" [A] federal habeas petitioner's claims must rely on the same factual and legal bases relied on in state court." Winfield v. Roper, 460 F.3d 1026, 1034 (8th Cir. 2006); Osborne v. Purkett, 411 F.3d 911, 919 (8th Cir. 2005), cert. denied, ___ U.S. ___, 126 S. Ct. 1569, 164 L. Ed. 2d 305 (2006). Claims in a federal habeas petition not presented in the state court proceedings and for which there is no remaining state court remedy are defaulted, and a habeas petitioner's default will be excused only if he shows cause and prejudice for the default or a miscarriage of justice. Winfield, 460 F.3d at 1034. The claims raised in Interiano's § 2254 petition are procedurally defaulted because none of the claims were presented in his state court Rule 29.15 motion or included in his appeal to the Missouri Court of Appeals. See Osborne, 411 F.3d at 919. Thus, Interiano must show cause and prejudice to overcome the default.
"` [A]ttorney error that results in a procedural default' is not cause unless the attorney's performance was constitutionally deficient." Armstrong v. Iowa, 418 F.3d 924, 927 (8th Cir. 2005) (quoting Murray v. Carrier, 477 U.S. 478, 488, 106 S. Ct. 2639, 91 L. Ed. 2d 397 (1986)), cert. denied, ___ U.S. ___, 126 S. Ct. 1351, 164 L. Ed. 2d 63 (2006). Interiano cannot rely on the ineffectiveness of his post-conviction counsel in failing to raise in state court the claims he now seeks to assert because "there is no Sixth Amendment right to the effective assistance of post-conviction counsel." Id. (construing Coleman v. Thompson, 501 U.S. 722, 752-54, 111 S. Ct. 2546, 115 L. Ed. 2d 640 (1991)). Interiano tries to avoid this hurdle by arguing that it was his trial counsel's ineffectiveness in failing to inform the court of the communication problems that prevented post-conviction counsel from knowing of the issues and raising them in his state court post-conviction filings. In other words, because of trial counsel's ineffectiveness, post-conviction counsel had no way to know that the claims existed. However, the issues were available to Interiano's post-conviction counsel as evidenced from Interiano's own original pro se Rule 29.15 motion, in which he alleged that he had not been able to communicate with his trial attorney or understand and participate in the trial court proceedings. Thus, it was his post-conviction counsel's failure to raise these available claims and pursue them in the state court post-conviction proceedings, not a deficiency by his trial counsel, that resulted in the procedural default. See Osborne, 411 F.3d at 919-20 (finding no cause to excuse the procedural default of a claim of ineffective assistance of trial counsel where the claim was presented in the petitioner's Rule 29.15 motion but was not pursued on appeal); see also Carrier, 477 U.S. at 489, 106 S. Ct. 2639 ("The principle of comity that underlies the exhaustion doctrine would be ill served by a rule that allowed a federal district court to upset a state court conviction without an opportunity to the state courts to correct a constitutional violation, . . . whether an ineffective assistance claim is asserted as cause for a procedural default or denominated as an independent ground for habeas relief." (internal citations and marks omitted)); Clemons v. Luebbers, 381 F.3d 744, 752 (8th Cir. 2004) ("In order for deficient trial work to constitute the kind of `cause' that would excuse a procedural bar . . . petitioner [also] must have independently presented this ineffective assistance claim to the state court for adjudication."), cert. denied, ___ U.S. ___, 126 S. Ct. 41, 163 L. Ed. 2d 75 (2005).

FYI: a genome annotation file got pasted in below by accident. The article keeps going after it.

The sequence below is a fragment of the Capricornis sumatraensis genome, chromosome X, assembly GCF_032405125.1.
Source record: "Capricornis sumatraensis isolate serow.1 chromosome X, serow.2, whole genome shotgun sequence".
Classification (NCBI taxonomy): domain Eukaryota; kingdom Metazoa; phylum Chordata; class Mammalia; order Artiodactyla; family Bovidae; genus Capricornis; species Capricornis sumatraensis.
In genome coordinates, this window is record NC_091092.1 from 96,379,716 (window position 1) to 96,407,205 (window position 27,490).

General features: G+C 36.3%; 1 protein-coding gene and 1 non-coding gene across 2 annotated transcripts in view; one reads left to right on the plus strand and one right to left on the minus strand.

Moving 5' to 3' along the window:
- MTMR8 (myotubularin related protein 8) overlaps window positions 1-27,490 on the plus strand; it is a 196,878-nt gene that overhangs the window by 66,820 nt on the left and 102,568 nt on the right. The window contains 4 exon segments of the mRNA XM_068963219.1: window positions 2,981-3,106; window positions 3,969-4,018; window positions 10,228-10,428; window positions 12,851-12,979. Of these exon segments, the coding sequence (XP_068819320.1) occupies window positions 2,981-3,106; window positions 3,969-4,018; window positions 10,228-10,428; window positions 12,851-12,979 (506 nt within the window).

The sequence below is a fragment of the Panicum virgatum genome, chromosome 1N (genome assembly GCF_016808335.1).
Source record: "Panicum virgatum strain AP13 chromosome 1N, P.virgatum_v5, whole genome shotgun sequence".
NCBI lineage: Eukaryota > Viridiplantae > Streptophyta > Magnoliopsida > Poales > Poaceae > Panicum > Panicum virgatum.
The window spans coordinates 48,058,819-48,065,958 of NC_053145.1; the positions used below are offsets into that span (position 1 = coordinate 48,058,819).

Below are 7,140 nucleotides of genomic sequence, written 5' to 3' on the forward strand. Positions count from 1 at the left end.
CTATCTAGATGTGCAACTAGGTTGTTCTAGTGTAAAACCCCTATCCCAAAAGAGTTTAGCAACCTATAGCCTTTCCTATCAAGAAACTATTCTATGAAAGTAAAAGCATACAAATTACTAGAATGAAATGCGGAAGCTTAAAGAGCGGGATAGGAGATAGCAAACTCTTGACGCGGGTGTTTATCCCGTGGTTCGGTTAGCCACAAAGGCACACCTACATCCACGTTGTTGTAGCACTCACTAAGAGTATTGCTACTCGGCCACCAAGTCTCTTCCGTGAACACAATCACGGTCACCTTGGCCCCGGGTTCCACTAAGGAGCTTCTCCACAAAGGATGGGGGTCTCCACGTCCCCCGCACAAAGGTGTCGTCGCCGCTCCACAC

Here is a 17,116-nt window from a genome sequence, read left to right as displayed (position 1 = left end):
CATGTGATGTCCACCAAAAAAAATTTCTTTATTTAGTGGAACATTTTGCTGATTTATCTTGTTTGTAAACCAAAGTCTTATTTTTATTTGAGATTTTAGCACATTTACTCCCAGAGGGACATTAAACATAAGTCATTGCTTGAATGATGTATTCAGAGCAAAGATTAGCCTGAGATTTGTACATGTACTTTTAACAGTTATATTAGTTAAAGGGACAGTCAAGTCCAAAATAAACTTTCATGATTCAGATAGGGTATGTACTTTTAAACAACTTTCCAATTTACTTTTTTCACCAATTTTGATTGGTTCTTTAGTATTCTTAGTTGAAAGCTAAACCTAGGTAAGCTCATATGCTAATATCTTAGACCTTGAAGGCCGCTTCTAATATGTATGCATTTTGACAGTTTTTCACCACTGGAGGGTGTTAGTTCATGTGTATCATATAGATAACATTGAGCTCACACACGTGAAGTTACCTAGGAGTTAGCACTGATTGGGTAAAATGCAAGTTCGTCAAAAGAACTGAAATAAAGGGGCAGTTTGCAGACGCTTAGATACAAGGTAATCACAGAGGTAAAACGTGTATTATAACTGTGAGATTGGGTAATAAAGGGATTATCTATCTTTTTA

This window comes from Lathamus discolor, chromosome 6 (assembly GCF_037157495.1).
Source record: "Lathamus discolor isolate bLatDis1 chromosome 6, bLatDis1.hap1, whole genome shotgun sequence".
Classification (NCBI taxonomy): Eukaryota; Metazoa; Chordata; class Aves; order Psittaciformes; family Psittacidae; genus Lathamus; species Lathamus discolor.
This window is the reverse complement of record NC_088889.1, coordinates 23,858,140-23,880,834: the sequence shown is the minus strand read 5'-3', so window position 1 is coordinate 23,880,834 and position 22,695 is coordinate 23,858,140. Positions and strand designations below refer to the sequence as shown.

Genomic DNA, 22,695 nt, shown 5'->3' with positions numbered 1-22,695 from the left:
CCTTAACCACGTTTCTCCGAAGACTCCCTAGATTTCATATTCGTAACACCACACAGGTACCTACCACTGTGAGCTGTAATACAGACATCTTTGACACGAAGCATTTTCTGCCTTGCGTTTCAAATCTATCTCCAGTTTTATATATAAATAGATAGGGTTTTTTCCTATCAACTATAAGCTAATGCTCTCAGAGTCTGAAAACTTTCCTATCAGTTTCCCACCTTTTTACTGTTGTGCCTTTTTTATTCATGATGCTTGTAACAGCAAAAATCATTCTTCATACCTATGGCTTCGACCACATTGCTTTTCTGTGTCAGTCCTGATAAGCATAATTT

The district court's judgment dismissing Interiano's § 2254 petition is affirmed.
The Honorable Ortrie D. Smith, United States District Judge for the Western District of Missouri